Dan Felstead said...

Septembermom...I am sure you have been to these types of Festivals...wherever there is wild ride...you will also find music by AC/DC, Led Zeppelin or some big haired 80's rock band!


DawnTreader said...

Dan, these portraits are amazing! I'm full of admiration...

Dan Felstead said...

Dawn Treader...thanks. I love nothing more than being out in Nature and photographing a beautiful landscape but I am also drawn to connecting with people through photography as well.


Lynda Lehmann said...

Dan, I think this post is just exquisite, in both photos and narrative. Very interesting, to boot.

I think you might consider doing a BOOK on this topic! It would be SO fascinating to read these peoples' stories in detail, coupled with your outstanding treatment of the images.

An EXCELLENT post. I commend you.

Coincidentally, my husband and I just went to a county fair, which happens to be the largest one in the state of ME. (Only our second full day off in six months, except for four days when our daughter visited.)

Anyway, I hesitate to publish most of the photos I have from that day, as I didn't obtain model releases. Do you carry them with you?

Monica Manning said...

That brought back so many memories, Dan. I grew up in a small town and every year we would sit at the top of the hill and watch as the Spring Fair was erected. We practiced our flirting skills with the Carnies and were rewarded with toothless grins and free rides. Oh, to be young and foolish again.

Dan Felstead said...

Lynda...WOW...thank you! I think everyone who blogs or takes photographs always has this secret dream in the back of their mind that they would love to publish a book. But breaking though the noise and flood of books already out there plus the politics of the publishing world...makes it almost impossible without a break. Someday I hope but I don't know if I will ever get there!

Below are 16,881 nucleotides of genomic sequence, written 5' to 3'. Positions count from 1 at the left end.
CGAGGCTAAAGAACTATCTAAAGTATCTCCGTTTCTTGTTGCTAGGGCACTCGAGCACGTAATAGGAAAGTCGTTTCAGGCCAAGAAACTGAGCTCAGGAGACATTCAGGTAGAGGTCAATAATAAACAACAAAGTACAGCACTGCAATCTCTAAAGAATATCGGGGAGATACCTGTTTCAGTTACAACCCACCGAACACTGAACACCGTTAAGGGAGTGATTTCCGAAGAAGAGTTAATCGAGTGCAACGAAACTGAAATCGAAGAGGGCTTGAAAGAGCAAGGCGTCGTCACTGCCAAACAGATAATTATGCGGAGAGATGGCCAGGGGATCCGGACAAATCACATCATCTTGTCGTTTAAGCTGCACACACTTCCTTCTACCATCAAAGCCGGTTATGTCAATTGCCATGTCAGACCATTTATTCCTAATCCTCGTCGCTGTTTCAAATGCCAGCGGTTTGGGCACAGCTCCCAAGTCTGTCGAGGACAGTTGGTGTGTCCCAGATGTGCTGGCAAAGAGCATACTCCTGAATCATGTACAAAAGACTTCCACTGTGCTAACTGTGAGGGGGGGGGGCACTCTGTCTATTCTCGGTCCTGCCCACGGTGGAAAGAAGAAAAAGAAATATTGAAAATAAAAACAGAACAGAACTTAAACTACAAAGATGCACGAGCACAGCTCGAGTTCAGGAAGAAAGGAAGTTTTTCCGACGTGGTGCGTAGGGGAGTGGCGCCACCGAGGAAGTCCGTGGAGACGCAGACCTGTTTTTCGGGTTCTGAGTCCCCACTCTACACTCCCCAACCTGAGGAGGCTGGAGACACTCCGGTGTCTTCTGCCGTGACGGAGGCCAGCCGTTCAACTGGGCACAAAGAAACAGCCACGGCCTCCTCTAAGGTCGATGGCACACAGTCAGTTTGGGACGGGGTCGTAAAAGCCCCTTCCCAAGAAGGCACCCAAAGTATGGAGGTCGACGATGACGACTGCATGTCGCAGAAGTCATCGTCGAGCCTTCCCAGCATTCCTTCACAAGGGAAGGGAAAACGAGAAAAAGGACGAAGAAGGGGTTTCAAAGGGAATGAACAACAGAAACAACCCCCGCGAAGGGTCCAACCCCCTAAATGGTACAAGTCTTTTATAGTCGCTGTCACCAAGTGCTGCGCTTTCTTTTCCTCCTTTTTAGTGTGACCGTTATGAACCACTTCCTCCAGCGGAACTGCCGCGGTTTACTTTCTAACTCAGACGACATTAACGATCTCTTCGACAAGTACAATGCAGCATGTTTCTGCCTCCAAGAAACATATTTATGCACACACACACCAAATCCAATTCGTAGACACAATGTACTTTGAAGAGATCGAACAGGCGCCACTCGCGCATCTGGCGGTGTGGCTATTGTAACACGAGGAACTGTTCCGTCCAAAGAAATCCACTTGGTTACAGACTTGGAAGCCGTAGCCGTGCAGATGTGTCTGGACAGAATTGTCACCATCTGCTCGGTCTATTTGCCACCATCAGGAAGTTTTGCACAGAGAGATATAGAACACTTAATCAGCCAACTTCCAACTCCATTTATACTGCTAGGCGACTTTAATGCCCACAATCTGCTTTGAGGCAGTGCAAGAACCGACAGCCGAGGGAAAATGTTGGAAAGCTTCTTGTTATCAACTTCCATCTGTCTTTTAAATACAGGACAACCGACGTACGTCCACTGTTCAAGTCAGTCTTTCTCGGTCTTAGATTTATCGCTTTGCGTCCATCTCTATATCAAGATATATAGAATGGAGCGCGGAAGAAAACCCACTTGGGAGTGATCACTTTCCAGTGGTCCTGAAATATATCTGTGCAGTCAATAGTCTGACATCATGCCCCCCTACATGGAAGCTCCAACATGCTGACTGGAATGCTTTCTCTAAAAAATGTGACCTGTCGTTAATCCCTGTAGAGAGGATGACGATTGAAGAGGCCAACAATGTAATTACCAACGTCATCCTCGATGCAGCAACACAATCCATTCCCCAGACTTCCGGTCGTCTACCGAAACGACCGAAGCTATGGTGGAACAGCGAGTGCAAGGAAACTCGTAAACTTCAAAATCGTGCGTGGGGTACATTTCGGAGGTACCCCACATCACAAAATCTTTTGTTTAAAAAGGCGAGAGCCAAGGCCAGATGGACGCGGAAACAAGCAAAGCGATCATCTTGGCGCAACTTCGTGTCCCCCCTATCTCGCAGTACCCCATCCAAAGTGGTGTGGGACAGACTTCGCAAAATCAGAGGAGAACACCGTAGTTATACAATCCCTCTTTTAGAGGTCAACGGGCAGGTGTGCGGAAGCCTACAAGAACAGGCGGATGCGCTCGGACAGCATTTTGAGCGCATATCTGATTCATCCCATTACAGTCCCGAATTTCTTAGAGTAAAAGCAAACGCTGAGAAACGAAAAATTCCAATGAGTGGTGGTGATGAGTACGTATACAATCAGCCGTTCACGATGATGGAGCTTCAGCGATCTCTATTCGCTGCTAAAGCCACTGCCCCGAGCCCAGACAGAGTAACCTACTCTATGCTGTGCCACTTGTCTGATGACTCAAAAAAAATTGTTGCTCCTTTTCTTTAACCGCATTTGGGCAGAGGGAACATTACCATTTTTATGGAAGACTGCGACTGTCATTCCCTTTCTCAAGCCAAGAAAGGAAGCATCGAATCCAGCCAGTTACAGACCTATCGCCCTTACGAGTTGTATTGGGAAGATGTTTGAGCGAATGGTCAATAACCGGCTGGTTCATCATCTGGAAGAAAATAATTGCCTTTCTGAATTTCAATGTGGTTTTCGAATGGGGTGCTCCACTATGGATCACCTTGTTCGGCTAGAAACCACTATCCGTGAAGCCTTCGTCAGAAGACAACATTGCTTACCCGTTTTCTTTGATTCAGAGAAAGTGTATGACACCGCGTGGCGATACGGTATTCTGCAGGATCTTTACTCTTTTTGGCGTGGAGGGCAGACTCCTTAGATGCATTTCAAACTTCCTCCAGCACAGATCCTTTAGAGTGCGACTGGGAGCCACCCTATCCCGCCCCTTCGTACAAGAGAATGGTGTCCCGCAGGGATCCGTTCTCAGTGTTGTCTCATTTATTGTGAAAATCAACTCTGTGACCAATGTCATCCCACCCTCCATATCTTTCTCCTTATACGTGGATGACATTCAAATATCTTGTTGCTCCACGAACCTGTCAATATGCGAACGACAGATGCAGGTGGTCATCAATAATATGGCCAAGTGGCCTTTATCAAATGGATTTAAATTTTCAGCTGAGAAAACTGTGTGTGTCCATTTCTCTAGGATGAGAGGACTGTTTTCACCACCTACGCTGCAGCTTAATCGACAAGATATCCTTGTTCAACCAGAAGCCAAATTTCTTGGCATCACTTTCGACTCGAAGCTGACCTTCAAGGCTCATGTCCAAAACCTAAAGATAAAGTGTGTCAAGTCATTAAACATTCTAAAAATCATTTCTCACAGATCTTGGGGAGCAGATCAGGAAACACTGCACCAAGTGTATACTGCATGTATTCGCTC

Yes I do carry photo releases with me but on Saturday I did not have them. So when I got home, I printed one out and took it back with me. I can email you the one I use if you would like..it is a very simple one.

I feel like I need a photo release if I am going to try to sell or exhibit a photo. If I am posting on the blog...I am not that concerned with them.

By the way...do you have all of your remodeling finally finished?


Dan Felstead said...

Monica...it is like you were raised in Evansville! The flirting tactic is so universal. I think this Street Fair phenomenon is a part of all of us from our youth...it just plays out differently depending upon where you are from.


shabby girl said...

These are FANTASTIC!!! Your tweaking has turned a photograph into a work of art!
I would be hard pressed to pick a favorite!
I'm so impressed!

Dan Felstead said...

Shabbygirl...thanks for the comment. The Festival week is always a crazy one both for the visitors and the workers!


Cynthia L. H. said...

Absolutely stunning. What a treasure trove of character study!!!
I'm agreeing with the idea of a book on the subject!

Dan Felstead said...

Cynthia...thanks..I don't know that I will ever get around to a book but if I do...you can do a follow up interview with the lady who is moving back to her home town of Oklahoma City!